Scott’s observation of the Murray River…
“When the water is clear you can see things like looking through a window, when the dirty water is mucky you can’t see anything because it looks like a painted well.
Many people would ask how do you travel with a person who has Autism and Tourette’s syndrome, it must be difficult? It’s one of the best things I have ever done in my whole life. I am experiencing some of the greatest pleasures anybody can imagine. I have had to stop and open my heart and my eyes to thing that are so simple and true and I am enjoying every moment.
Scott amazes and surprises me every day; the conversions are limited and simple, but worthy. Autistic people don’t waste any time and observe the truth of our surroundings, Autism doesn’t lack emotion it faces reality and occasionally with humour.
This trip is showing me how much I miss about Scott although he lives with us full-time I haven’t noticed his growth and what skills he has. The other night I was writing and I couldn’t spell a word, so for fun I asked Scott and to my surprise got the correct answer. I have noticed Scott is educating himself all the time, if he has any queries he just looks it up on Google on his phone. The car is proving to be a very effective class room for both of us. I ask questions, if he doesn’t have the answer, straight to Google and he takes immediate delight in having a clever answer.
He was really excited the other day, because he won the Harry Potter Lego game he has been playing on his Xbox, I said well-done Scott, it’s a great feeling when you win and finish something. I asked him if he so clever at working out problems and games why he can’t use that cleverness to deal with his Autism and Tourette’s. He said “mum, I cheat, I won the game because I looked it up on Google and the man told me what to do, I can’t do that with autism.”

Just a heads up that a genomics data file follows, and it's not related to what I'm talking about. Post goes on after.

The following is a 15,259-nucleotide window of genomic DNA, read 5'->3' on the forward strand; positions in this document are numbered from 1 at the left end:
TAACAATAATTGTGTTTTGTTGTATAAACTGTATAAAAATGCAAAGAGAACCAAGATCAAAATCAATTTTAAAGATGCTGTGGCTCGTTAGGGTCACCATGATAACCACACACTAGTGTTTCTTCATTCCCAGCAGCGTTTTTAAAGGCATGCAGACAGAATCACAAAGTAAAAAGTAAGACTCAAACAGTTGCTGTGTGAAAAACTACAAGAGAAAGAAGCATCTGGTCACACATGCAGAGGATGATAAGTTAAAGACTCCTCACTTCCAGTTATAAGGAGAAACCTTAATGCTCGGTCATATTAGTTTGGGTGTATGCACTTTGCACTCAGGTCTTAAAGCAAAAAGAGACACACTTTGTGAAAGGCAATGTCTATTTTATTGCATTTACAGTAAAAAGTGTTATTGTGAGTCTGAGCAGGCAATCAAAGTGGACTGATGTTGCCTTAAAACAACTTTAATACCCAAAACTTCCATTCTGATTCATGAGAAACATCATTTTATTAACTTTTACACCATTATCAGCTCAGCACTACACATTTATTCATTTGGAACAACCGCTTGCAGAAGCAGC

Google has given Scott lots of skills including how to spell, I decided to put Scott to work while we’re in the car on our bigger driving days. I dictate my thoughts to Scott and he writes them down, he really enjoys the thoughts and stories, especially when they are about him. This has proven to be a very valuable time for both of us and has created a form of conversion and discussion around our trip and our lives.
‘Howlong’ was an interesting stop over. I noticed a lot of vans were permanent and semi permanent or long-term holiday vans, common in many of the caravan parks in these regions, people add to them and even establish gardens with little fences around their personal space. It was an older, established park with very good facilities and a worthy place to stay because you can put up camp and then visit the surrounding area, a very special location. But there was a moment when I felt a little sad as there are groups of people in our community that live this way, maybe because of their low-income or limited lifestyle options or in one way or another life has passed them by, but no doubt some have also happily chosen to live in this way, and I can understand why people would, because there is a sense of community, even if some of it is constantly moving on.
This sometimes nomad existence can also be very private and secluded, that doesn’t make it good or bad, there is some choice in it and it makes me think, we really don’t look after each other, there is an imbalance between city and country and rich and poor and after this trip I think each of us should be more conscious of each other. I have spoken to people on my short trip that have time to chat and think about the day and what’s happening in the moment. I feel technology, as good as it is and its necessity to move forward has taken away our innocence, life has lost something very special, some human essence that connects us with nature and the pleasures of the world turning and changing every day, so human.